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When Is It 'Cruel and Unusual Punishment'? Supreme Court Bans Juvenile Death Penalty

When Is It 'Cruel and Unusual Punishment'? Supreme Court Bans Juvenile Death Penalty

Psychiatric Times
May 2005
Vol. XXII
Issue 6


Comprehensive neuropsychiatric and psychosocial assessments of death-row inmates and imaging studies exploring brain maturation in adolescents played a role in the U.S. Supreme Court's recent decision to forbid the execution of killers who were 16 or 17 when they committed their crimes, according to statements in court documents.

In 1993, 17-year-old Christopher Simmons and a friend, 15-year-old Charles Benjamin, broke into the home of Shirley Crook (Roper v Simmons, 2005). She awoke, and the two young burglars bound her hands, covered her eyes and mouth with duct tape, and shoved her into her minivan. They then drove her to a state park, where they tied her hands and feet with electrical wire, wrapped her entire face in duct tape, and threw her off a bridge into Missouri's Meramec River, where she drowned. Simmons later was found guilty of murder in the first degree and sentenced to die by lethal injection. Benjamin was sentenced to life in prison.

It is Roper v Simmons that recently led the U.S. Supreme Court, in a 5 to 4 decision, to affirm a ruling of the Missouri Supreme Court (Simmons v Roper, 2003). In 2003, the state court held that a national consensus had developed against executing juvenile offenders and that the death penalty imposed upon juveniles is "cruel and unusual" punishment prohibited by the Eighth Amendment to the U.S. Constitution. It set aside Simmons' death sentence and re-sentenced him to "life imprisonment without eligibility for probation, parole or release except by act of the Governor."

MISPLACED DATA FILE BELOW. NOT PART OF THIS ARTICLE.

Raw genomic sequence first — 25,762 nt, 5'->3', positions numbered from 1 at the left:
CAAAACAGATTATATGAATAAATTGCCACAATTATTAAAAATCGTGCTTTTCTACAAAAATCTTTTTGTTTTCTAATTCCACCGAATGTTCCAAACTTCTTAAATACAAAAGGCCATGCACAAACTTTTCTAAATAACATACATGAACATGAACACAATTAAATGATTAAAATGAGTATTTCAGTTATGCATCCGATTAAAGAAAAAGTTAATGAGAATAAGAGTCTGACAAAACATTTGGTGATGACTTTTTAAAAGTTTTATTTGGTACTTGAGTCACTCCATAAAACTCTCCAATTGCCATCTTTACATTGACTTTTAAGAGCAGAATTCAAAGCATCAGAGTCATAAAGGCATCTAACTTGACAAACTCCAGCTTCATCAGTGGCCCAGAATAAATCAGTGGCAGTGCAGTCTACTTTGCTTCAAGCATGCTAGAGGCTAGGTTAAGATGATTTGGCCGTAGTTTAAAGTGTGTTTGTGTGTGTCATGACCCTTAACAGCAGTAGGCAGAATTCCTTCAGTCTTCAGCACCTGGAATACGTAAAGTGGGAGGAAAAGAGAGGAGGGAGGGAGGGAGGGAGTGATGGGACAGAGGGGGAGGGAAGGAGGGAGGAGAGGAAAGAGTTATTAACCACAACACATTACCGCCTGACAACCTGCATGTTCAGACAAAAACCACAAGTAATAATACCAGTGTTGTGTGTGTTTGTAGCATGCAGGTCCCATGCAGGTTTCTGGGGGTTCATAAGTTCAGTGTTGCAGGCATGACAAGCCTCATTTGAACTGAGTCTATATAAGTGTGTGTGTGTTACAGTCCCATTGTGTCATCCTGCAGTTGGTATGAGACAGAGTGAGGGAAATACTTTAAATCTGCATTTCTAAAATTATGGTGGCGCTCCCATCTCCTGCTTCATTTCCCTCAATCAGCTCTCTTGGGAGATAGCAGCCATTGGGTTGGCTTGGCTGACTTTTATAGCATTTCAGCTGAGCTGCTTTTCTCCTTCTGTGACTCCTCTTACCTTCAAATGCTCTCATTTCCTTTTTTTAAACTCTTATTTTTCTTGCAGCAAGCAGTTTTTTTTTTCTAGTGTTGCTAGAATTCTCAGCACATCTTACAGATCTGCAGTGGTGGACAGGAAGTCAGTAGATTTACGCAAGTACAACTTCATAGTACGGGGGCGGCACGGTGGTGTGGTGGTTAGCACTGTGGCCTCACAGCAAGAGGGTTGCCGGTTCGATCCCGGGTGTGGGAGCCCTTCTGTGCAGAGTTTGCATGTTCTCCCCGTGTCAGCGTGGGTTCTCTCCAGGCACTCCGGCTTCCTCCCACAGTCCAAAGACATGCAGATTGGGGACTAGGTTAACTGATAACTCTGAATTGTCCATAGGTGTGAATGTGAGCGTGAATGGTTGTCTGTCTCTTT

For the past 20 years, the U.S. Supreme Court has grappled with the issue of when a child's thinking has matured sufficiently to be considered equivalent to that of an adult. In 1988, the court, in Thompson v Oklahoma, outlawed execution for those who were 15 and younger when they committed their crimes. Yet, a year later in the case of Stanford v Kentucky (1989), the same court decided that 16-year-olds were sufficiently mature to be tried as adults and executed.

The Supreme Court's decision last March bars the execution of those under 18 at the time of the murder. The decision nullifies laws allowing the death penalty for juveniles in 20 states and voids the sentences of 73 death-row inmates in 12 states.

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